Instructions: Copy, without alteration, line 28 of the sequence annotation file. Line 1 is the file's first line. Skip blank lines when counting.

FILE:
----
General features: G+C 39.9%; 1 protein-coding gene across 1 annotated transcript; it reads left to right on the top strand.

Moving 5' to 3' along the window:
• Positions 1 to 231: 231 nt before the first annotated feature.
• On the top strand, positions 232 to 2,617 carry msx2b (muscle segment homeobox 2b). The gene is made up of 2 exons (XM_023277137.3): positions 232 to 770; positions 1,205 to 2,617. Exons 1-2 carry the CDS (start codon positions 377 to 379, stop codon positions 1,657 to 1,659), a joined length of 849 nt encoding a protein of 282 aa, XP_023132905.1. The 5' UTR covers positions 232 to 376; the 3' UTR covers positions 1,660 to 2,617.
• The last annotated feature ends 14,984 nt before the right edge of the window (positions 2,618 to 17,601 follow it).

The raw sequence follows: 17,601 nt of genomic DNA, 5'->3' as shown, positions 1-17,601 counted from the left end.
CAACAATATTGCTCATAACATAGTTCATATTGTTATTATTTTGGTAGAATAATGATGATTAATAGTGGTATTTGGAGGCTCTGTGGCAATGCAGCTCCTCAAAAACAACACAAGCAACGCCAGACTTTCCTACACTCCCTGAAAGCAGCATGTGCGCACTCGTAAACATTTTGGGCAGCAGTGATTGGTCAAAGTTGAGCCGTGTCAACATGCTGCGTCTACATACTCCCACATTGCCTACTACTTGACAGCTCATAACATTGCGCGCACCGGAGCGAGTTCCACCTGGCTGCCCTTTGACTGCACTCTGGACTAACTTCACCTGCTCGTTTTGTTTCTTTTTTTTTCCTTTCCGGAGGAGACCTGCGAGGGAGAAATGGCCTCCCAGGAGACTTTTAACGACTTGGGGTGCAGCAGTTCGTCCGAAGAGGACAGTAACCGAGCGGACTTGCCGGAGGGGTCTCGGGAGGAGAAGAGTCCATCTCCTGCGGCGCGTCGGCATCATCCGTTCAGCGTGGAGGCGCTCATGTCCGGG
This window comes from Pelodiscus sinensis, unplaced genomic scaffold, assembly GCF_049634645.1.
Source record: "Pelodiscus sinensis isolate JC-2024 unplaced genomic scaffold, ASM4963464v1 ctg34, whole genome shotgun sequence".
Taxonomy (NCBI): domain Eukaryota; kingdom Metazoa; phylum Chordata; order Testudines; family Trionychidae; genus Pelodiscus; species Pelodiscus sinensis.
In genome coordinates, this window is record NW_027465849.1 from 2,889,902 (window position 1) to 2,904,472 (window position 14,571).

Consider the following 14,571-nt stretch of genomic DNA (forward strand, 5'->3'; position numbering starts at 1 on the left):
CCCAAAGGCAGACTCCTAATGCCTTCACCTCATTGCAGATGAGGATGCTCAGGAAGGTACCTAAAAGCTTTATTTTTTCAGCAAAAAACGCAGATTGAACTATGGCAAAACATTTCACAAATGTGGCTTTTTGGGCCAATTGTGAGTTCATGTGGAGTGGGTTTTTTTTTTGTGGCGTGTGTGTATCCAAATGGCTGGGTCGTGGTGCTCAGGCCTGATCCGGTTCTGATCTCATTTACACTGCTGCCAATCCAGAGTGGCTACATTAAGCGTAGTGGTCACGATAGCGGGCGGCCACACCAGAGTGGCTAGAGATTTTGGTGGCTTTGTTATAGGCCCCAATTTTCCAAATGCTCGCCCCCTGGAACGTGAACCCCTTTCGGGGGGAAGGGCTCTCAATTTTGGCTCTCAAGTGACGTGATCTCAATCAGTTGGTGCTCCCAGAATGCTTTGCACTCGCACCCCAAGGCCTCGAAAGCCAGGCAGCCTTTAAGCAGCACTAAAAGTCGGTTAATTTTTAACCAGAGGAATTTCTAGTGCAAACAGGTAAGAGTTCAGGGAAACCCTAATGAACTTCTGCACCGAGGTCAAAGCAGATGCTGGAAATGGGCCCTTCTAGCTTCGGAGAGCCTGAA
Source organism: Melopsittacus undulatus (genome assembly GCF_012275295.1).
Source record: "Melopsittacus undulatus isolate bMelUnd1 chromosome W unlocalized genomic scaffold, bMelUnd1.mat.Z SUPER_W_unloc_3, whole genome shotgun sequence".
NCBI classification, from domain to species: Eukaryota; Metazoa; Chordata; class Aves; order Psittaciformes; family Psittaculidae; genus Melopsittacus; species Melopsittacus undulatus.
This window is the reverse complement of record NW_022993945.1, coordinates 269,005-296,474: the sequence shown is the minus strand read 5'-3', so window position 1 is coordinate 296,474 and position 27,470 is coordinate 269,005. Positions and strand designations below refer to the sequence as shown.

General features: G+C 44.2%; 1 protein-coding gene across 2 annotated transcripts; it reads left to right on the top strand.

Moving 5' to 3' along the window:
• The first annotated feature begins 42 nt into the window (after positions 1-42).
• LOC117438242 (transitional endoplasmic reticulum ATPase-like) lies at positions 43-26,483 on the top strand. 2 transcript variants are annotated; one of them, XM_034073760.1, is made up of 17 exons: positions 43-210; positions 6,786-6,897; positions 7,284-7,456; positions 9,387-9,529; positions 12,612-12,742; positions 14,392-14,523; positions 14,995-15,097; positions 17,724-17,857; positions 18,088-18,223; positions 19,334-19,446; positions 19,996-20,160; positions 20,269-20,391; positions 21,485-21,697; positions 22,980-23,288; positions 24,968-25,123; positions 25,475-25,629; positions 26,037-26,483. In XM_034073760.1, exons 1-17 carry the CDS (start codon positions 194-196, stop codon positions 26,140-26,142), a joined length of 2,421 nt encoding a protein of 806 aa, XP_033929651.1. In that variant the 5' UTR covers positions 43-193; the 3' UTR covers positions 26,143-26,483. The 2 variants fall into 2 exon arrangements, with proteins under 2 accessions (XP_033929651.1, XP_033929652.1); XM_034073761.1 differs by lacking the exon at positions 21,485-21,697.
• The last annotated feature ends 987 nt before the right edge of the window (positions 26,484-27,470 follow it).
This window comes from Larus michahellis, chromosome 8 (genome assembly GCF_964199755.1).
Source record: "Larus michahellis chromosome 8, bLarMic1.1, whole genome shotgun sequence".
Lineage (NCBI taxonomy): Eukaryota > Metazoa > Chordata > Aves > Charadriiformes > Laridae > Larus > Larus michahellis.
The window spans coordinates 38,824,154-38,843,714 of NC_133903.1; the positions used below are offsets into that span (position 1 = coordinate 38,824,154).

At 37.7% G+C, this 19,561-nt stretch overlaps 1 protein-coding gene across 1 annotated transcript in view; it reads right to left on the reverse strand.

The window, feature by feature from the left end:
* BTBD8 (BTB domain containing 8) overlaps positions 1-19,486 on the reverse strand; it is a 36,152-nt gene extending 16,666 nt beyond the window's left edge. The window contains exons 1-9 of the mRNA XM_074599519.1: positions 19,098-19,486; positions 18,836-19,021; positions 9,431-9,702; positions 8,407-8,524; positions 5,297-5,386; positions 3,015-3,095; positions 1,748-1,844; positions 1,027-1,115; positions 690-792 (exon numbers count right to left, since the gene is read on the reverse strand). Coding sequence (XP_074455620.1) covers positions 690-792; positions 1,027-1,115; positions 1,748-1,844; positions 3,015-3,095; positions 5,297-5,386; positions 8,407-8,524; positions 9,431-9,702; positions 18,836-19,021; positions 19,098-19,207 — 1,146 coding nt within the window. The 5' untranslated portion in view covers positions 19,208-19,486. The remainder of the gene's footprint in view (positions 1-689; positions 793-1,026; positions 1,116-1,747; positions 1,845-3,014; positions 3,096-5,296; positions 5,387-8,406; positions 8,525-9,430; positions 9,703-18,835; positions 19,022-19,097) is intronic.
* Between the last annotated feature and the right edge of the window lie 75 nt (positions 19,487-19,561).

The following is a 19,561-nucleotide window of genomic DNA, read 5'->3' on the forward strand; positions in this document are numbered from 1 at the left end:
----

The window, feature by feature from the left end: